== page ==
Thursday, 21 March 2019

Several mining houses assisted in obtaining historic secondary strike interdict

Written by

by Johan Olivier & Lizle Louw, Partners at Webber Wentzel

Webber Wentzel’s employment team recently received instructions from several mining houses to assist with secondary strike interdicts. During the initial stages of this matter, Webber Wentzel received instructions from 13 mining houses. However, after strike notices were withdrawn at 7 of these, we assisted the remaining 6 mining houses with strike interdict proceedings in the Labour Court.

Johan Olivier and Lizle Louw, appeared and argued in the Labour Court proceedings on behalf of 5 out of the 6 mining houses that Webber Wentzel acted for. Olivier and Louw assisted these mining houses in avoiding financial losses in excess of ZAR2 billion.


The matter originates from the ongoing and protracted wage strike (primary strike) at Sibanye-Stillwater (Sibanye) gold mine which commenced in November 2018 called by AMCU.

On 20 February 2019, AMCU issued notices of its intention to commence secondary strike action. These notices were issued to 15 mining houses in total. According to the notices, the strike would run for a period of 7 days (commencing on 28 February).  The notices were issued to employers in the gold, platinum, chrome and vanadium sectors.

Secondary strikes under labour law

Secondary strikes are regulated by section 66 of the Labour Relations Act No. 66 of 1995 (LRA) as amended. In order to qualify as a secondary strike, the strike must be directed at an employer other than the employer who employs the primary strikers. Section 66(2)(c) of the LRA states that a secondary strike will only be considered as reasonable if it can be shown that the nature and extent of such a strike will have a direct or indirect effect on the business of the primary employer. This section is loosely termed as the reasonableness requirement which entails the weighing up of two factors.

The first factor involves an enquiry into the duration and form of the strike, number of employees involved, their conduct and the magnitude of the strike's impact on the secondary employer and the sector in which it occurs.

The second factor relates to the extent of the pressure that is placed on the primary employer by the secondary strike.

In essence, this entails a proportionality assessment - the harm caused by the secondary strike to the secondary employer must be in proportion to the harm caused to the primary employer. The assessment ultimately considers the extent of the pressure that is placed on the primary employer through the secondary strike.

If the reasonableness requirement is not met, the secondary strike becomes superfluous amounting to an exercise in worker solidarity simply for the sake of worker solidarity.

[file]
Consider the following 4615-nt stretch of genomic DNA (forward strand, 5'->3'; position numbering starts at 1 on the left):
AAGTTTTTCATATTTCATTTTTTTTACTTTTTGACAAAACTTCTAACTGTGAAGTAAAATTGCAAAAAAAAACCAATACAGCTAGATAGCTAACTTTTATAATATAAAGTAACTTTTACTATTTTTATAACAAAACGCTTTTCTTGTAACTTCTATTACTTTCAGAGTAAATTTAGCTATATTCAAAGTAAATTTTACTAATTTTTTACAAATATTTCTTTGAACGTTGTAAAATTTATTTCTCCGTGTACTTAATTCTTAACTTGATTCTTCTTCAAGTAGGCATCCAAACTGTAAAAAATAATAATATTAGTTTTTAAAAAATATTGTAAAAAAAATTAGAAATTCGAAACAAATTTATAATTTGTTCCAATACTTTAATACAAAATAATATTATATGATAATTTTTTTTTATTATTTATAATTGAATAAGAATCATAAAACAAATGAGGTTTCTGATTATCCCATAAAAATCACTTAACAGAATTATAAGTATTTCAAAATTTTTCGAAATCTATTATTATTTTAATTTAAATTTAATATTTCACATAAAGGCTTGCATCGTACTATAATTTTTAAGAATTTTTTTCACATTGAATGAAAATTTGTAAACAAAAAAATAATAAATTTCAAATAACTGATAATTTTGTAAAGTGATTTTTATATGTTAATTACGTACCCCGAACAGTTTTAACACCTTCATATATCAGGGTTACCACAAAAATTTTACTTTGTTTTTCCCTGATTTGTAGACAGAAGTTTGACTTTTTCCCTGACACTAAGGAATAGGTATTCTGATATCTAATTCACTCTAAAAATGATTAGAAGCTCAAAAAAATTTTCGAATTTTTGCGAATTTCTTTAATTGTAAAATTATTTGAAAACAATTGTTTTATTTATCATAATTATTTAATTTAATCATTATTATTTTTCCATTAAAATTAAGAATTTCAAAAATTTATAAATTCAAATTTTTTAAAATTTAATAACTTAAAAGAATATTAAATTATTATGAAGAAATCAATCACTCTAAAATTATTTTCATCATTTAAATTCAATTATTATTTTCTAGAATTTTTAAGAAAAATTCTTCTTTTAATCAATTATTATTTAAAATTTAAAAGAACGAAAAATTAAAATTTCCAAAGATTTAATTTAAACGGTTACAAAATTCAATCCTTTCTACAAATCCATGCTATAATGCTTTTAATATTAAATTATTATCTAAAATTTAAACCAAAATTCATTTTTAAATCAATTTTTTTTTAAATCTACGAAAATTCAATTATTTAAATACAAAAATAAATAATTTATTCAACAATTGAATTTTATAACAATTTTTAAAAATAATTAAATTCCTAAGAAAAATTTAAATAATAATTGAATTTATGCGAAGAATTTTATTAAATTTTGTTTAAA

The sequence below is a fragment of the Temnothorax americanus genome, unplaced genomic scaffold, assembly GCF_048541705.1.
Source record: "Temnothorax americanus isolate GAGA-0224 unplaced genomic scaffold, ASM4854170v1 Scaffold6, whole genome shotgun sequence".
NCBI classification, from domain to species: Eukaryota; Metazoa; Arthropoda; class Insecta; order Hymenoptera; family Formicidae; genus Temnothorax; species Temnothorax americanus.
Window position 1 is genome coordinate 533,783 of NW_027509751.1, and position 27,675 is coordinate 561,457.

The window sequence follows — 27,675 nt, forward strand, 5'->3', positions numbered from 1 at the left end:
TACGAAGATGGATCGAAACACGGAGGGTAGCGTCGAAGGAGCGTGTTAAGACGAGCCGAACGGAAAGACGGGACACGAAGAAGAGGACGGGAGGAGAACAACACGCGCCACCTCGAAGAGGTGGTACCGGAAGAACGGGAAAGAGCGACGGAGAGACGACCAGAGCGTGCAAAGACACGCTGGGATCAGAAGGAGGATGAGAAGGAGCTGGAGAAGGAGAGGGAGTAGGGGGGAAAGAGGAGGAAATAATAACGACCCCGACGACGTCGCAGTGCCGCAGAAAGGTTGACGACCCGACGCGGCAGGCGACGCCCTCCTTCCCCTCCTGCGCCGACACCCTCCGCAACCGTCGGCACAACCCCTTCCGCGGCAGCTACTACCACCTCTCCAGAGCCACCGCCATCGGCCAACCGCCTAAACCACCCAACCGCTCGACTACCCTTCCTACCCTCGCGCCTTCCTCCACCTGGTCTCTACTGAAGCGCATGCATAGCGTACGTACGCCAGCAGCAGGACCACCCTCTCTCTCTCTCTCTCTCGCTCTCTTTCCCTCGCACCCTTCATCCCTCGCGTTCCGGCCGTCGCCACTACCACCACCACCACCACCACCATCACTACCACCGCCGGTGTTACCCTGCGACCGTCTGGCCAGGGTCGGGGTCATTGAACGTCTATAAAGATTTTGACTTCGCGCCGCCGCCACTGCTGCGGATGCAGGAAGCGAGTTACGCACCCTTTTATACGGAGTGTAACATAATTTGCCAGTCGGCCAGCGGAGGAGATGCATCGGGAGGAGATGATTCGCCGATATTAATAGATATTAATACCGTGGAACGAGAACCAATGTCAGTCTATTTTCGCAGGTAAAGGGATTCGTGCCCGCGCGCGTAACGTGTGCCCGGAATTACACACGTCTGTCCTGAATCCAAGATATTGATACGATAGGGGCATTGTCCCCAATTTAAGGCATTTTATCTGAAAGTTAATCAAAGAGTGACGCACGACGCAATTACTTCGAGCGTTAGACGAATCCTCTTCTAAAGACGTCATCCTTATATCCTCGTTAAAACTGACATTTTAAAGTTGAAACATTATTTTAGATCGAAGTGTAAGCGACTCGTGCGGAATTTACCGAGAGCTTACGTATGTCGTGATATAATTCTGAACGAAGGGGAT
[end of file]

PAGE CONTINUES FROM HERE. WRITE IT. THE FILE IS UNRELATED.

Industry-wide secondary strikes

This matter was unique in that AMCU called for a campaign of secondary strike action across the mining industry.  In other words, AMCU sought to group together a collection of secondary employers and argued that a combined campaign of secondary strike action would have the effect they desired upon Sibanye.


On 15 March 2019, the Labour Court handed down its judgment, finding that AMCU did not satisfy the reasonableness requirement under section 66(2)(c). The judge accepted that a secondary strike may be called to offer emotional support and apply socio-economic pressure on the primary employer. However, this cannot be the sole purpose of a secondary strike. It must be shown that the secondary strike can impact upon the business of the primary employer and the collective bargaining process. In this matter, the court said that the affected mining houses are in no position to influence Sibanye to accept AMCU's demands (which form the basis of the primary strike).

The court also found that the impact of each secondary strike had to be evaluated individually and that our law did not provide for an assessment of the cumulative impact of the secondary strikes on Sibanye. The court held that the enquiry into reasonableness of a secondary strike does not permit the grouping together of a collection of secondary employers within an industry. Each secondary employer would be deprived of the protection afforded by section 66(2)(c) if this was permitted.

This matter will be written into the history of labour law in South Africa for the following reasons:

  • This is the first time that the Labour Court has had to consider a campaign of secondary strikes called for by a trade union across a particular industry.
  • The court set an important precedent regarding such a campaign in holding that the reasonableness requirement was not met.
  • This judgment avoids serious financial losses for the affected mining houses as well as the South African economy as a whole.
  • The number of mining houses involved in this matter was also unique.